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Familiar faces return to Monmouth offices

MONMOUTH -- Monmouth Mayor John Oberst said he was "happy and relieved" that citizens backed on Nov. 2 his bid for another two-year term.



MONMOUTH -- Monmouth Mayor John Oberst said he was "happy and relieved" that citizens backed on Nov. 2 his bid for another two-year term.

Oberst received 1,391 votes while challenger and current City Councilor Steve Milligan received 855. The mayoral race also had 35 write-in votes.

Oberst said he felt the margin of victory had a lot to do with some of the vibrancy the city has seen in its downtown during the last few years.

"We've made progress on accomplishing a lot of our goals," he said. "I don't take a ton of credit for that ... I guess when you're the incumbent and things are going well, it's a nice advantage to have."

A town visioning process that will involve public input and more structure to Monmouth's economic development efforts are both on Oberst's agenda during the next two years, he said.

Milligan said he was disappointed in the results and believed at the outset that he had a strong shot at becoming mayor.

Milligan said that the contested mayor's race -- the first one since 2003 -- forced him and Oberst to be more active in talking with citizens.

"I'm glad that in running it let people know that becoming mayor is something you need to work for," he continued. "It's not something where you just apply for it and it's handed to you."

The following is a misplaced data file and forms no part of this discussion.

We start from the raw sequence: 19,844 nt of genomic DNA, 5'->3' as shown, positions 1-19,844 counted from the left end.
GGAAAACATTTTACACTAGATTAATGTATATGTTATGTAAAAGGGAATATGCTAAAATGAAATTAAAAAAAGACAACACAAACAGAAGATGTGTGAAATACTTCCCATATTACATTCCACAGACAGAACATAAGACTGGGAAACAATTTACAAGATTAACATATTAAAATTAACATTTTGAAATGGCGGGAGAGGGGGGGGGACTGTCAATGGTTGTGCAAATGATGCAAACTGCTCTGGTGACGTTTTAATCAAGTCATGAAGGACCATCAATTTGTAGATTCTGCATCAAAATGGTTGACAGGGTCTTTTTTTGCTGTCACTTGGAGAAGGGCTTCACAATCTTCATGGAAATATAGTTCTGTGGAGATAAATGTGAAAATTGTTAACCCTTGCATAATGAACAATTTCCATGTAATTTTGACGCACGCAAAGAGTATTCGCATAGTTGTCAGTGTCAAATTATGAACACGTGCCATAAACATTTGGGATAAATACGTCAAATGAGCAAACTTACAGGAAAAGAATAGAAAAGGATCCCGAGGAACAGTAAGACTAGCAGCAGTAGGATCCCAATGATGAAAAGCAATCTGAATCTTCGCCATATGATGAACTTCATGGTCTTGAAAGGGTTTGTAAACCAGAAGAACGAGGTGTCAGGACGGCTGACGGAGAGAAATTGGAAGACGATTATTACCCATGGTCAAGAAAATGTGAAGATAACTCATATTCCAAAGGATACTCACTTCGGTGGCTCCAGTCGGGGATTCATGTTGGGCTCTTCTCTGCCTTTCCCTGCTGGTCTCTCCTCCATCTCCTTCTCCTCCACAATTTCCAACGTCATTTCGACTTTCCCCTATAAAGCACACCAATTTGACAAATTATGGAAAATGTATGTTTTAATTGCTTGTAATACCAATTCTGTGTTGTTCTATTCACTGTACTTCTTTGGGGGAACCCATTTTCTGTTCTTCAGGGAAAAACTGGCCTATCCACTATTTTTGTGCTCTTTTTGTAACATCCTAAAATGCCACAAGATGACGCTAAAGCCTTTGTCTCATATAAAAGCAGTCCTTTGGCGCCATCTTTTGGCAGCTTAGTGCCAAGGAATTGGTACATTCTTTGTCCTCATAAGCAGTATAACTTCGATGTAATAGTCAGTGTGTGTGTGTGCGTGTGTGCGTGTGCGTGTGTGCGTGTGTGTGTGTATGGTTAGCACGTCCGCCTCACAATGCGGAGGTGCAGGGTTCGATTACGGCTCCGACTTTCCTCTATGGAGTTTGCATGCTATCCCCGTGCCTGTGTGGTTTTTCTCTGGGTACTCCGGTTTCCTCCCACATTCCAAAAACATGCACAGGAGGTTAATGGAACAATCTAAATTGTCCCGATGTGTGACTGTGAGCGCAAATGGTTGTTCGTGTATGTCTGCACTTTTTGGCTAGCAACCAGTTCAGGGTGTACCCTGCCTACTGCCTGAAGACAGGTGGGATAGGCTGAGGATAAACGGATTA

Milligan said his eight-year stint on the city council was "rewarding." While he isn't sure he'll run again, he has applied to serve on Monmouth's planning commission and budget committee.

As for the rest of the city council makeup, the four current councilors involved in the election's at-large race for five seats were tapped for another term.

Jon Carey, Cec Koontz, Ben Meyer and Darin Silbernagel were re-elected.

Carey, Koontz and Meyer, as the top vote getters, will serve four-year terms. Silbernagel will serve a two-year term, as will Kenneth Lehto, a previous city councilor from 2002 to 2008.

"If you consider a city council teamwork, it's always nice to have a group that works together well," Oberst said. "If you wind up with a new player, you hope they mesh.

"But as it sits, we have -- more or less -- five returning councilors," he noted.



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